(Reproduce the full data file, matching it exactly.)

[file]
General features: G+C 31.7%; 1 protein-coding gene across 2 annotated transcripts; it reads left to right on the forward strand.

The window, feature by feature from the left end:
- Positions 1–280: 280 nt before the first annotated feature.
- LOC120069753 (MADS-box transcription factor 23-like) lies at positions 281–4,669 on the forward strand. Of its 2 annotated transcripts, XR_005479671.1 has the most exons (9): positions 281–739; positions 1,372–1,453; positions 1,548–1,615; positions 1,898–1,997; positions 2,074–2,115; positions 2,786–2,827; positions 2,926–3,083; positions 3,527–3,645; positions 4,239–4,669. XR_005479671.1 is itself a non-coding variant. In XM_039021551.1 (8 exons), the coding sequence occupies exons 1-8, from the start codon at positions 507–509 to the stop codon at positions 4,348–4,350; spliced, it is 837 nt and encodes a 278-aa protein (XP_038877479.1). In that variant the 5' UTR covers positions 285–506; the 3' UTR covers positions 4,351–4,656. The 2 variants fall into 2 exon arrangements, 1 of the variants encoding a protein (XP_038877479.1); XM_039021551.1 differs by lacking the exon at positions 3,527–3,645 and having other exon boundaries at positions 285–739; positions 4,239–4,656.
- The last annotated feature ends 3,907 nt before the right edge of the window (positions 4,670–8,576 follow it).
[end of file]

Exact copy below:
General features: G+C 31.7%; 1 protein-coding gene across 2 annotated transcripts; it reads left to right on the forward strand.

The window, feature by feature from the left end:
- Positions 1–280: 280 nt before the first annotated feature.
- LOC120069753 (MADS-box transcription factor 23-like) lies at positions 281–4,669 on the forward strand. Of its 2 annotated transcripts, XR_005479671.1 has the most exons (9): positions 281–739; positions 1,372–1,453; positions 1,548–1,615; positions 1,898–1,997; positions 2,074–2,115; positions 2,786–2,827; positions 2,926–3,083; positions 3,527–3,645; positions 4,239–4,669. XR_005479671.1 is itself a non-coding variant. In XM_039021551.1 (8 exons), the coding sequence occupies exons 1-8, from the start codon at positions 507–509 to the stop codon at positions 4,348–4,350; spliced, it is 837 nt and encodes a 278-aa protein (XP_038877479.1). In that variant the 5' UTR covers positions 285–506; the 3' UTR covers positions 4,351–4,656. The 2 variants fall into 2 exon arrangements, 1 of the variants encoding a protein (XP_038877479.1); XM_039021551.1 differs by lacking the exon at positions 3,527–3,645 and having other exon boundaries at positions 285–739; positions 4,239–4,656.
- The last annotated feature ends 3,907 nt before the right edge of the window (positions 4,670–8,576 follow it).